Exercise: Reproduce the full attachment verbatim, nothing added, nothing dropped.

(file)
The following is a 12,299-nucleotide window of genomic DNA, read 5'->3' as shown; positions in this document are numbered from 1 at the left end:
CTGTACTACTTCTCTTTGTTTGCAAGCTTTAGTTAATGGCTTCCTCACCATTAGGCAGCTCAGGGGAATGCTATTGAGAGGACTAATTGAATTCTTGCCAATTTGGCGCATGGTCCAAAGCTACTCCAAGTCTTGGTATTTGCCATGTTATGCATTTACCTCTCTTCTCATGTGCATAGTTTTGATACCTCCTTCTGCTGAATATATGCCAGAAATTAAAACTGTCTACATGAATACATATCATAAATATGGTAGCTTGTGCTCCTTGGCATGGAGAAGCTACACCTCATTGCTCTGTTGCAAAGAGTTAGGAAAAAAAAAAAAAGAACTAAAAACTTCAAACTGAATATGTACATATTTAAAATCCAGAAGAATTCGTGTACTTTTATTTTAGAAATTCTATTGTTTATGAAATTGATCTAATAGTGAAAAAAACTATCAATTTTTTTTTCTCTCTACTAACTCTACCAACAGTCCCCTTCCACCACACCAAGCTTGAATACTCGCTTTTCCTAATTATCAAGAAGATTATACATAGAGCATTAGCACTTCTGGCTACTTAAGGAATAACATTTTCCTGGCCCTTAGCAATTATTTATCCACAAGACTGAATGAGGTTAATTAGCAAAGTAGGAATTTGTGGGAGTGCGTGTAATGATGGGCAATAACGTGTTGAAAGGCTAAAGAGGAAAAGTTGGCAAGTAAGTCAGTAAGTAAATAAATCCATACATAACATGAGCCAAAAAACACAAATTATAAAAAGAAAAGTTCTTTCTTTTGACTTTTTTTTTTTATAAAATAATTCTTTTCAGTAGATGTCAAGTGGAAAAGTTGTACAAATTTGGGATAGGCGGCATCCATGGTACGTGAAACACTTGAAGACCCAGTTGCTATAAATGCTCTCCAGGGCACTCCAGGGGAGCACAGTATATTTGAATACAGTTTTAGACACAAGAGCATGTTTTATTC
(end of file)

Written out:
The following is a 12,299-nucleotide window of genomic DNA, read 5'->3' as shown; positions in this document are numbered from 1 at the left end:
CTGTACTACTTCTCTTTGTTTGCAAGCTTTAGTTAATGGCTTCCTCACCATTAGGCAGCTCAGGGGAATGCTATTGAGAGGACTAATTGAATTCTTGCCAATTTGGCGCATGGTCCAAAGCTACTCCAAGTCTTGGTATTTGCCATGTTATGCATTTACCTCTCTTCTCATGTGCATAGTTTTGATACCTCCTTCTGCTGAATATATGCCAGAAATTAAAACTGTCTACATGAATACATATCATAAATATGGTAGCTTGTGCTCCTTGGCATGGAGAAGCTACACCTCATTGCTCTGTTGCAAAGAGTTAGGAAAAAAAAAAAAAGAACTAAAAACTTCAAACTGAATATGTACATATTTAAAATCCAGAAGAATTCGTGTACTTTTATTTTAGAAATTCTATTGTTTATGAAATTGATCTAATAGTGAAAAAAACTATCAATTTTTTTTTCTCTCTACTAACTCTACCAACAGTCCCCTTCCACCACACCAAGCTTGAATACTCGCTTTTCCTAATTATCAAGAAGATTATACATAGAGCATTAGCACTTCTGGCTACTTAAGGAATAACATTTTCCTGGCCCTTAGCAATTATTTATCCACAAGACTGAATGAGGTTAATTAGCAAAGTAGGAATTTGTGGGAGTGCGTGTAATGATGGGCAATAACGTGTTGAAAGGCTAAAGAGGAAAAGTTGGCAAGTAAGTCAGTAAGTAAATAAATCCATACATAACATGAGCCAAAAAACACAAATTATAAAAAGAAAAGTTCTTTCTTTTGACTTTTTTTTTTTATAAAATAATTCTTTTCAGTAGATGTCAAGTGGAAAAGTTGTACAAATTTGGGATAGGCGGCATCCATGGTACGTGAAACACTTGAAGACCCAGTTGCTATAAATGCTCTCCAGGGCACTCCAGGGGAGCACAGTATATTTGAATACAGTTTTAGACACAAGAGCATGTTTTATTC